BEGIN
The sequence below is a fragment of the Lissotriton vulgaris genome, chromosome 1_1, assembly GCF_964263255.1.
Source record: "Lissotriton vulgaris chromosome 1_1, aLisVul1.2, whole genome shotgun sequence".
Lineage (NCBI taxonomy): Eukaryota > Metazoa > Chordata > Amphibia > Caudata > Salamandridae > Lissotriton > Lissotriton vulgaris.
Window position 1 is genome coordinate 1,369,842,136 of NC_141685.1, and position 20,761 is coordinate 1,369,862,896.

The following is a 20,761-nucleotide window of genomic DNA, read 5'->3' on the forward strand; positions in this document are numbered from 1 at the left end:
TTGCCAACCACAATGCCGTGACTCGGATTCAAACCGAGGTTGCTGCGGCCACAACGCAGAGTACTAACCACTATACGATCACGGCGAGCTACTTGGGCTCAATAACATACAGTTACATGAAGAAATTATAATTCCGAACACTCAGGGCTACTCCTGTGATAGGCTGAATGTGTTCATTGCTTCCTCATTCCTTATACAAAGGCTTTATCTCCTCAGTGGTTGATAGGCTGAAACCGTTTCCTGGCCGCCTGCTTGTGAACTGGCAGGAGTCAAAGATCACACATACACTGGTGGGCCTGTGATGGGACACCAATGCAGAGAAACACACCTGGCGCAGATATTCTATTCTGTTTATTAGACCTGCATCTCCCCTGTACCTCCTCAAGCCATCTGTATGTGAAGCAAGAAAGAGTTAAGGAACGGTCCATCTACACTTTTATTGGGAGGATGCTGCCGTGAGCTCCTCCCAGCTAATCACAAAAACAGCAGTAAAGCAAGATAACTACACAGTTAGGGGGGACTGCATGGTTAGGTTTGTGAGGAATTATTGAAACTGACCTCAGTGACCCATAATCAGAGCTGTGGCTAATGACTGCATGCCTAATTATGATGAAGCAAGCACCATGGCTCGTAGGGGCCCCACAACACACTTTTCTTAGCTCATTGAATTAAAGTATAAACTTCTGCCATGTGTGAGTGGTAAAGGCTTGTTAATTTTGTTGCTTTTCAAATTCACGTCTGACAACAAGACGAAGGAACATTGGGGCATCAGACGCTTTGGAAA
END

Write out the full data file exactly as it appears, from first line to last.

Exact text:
The sequence below is a fragment of the Lissotriton vulgaris genome, chromosome 1_1, assembly GCF_964263255.1.
Source record: "Lissotriton vulgaris chromosome 1_1, aLisVul1.2, whole genome shotgun sequence".
Lineage (NCBI taxonomy): Eukaryota > Metazoa > Chordata > Amphibia > Caudata > Salamandridae > Lissotriton > Lissotriton vulgaris.
Window position 1 is genome coordinate 1,369,842,136 of NC_141685.1, and position 20,761 is coordinate 1,369,862,896.

The following is a 20,761-nucleotide window of genomic DNA, read 5'->3' on the forward strand; positions in this document are numbered from 1 at the left end:
TTGCCAACCACAATGCCGTGACTCGGATTCAAACCGAGGTTGCTGCGGCCACAACGCAGAGTACTAACCACTATACGATCACGGCGAGCTACTTGGGCTCAATAACATACAGTTACATGAAGAAATTATAATTCCGAACACTCAGGGCTACTCCTGTGATAGGCTGAATGTGTTCATTGCTTCCTCATTCCTTATACAAAGGCTTTATCTCCTCAGTGGTTGATAGGCTGAAACCGTTTCCTGGCCGCCTGCTTGTGAACTGGCAGGAGTCAAAGATCACACATACACTGGTGGGCCTGTGATGGGACACCAATGCAGAGAAACACACCTGGCGCAGATATTCTATTCTGTTTATTAGACCTGCATCTCCCCTGTACCTCCTCAAGCCATCTGTATGTGAAGCAAGAAAGAGTTAAGGAACGGTCCATCTACACTTTTATTGGGAGGATGCTGCCGTGAGCTCCTCCCAGCTAATCACAAAAACAGCAGTAAAGCAAGATAACTACACAGTTAGGGGGGACTGCATGGTTAGGTTTGTGAGGAATTATTGAAACTGACCTCAGTGACCCATAATCAGAGCTGTGGCTAATGACTGCATGCCTAATTATGATGAAGCAAGCACCATGGCTCGTAGGGGCCCCACAACACACTTTTCTTAGCTCATTGAATTAAAGTATAAACTTCTGCCATGTGTGAGTGGTAAAGGCTTGTTAATTTTGTTGCTTTTCAAATTCACGTCTGACAACAAGACGAAGGAACATTGGGGCATCAGACGCTTTGGAAA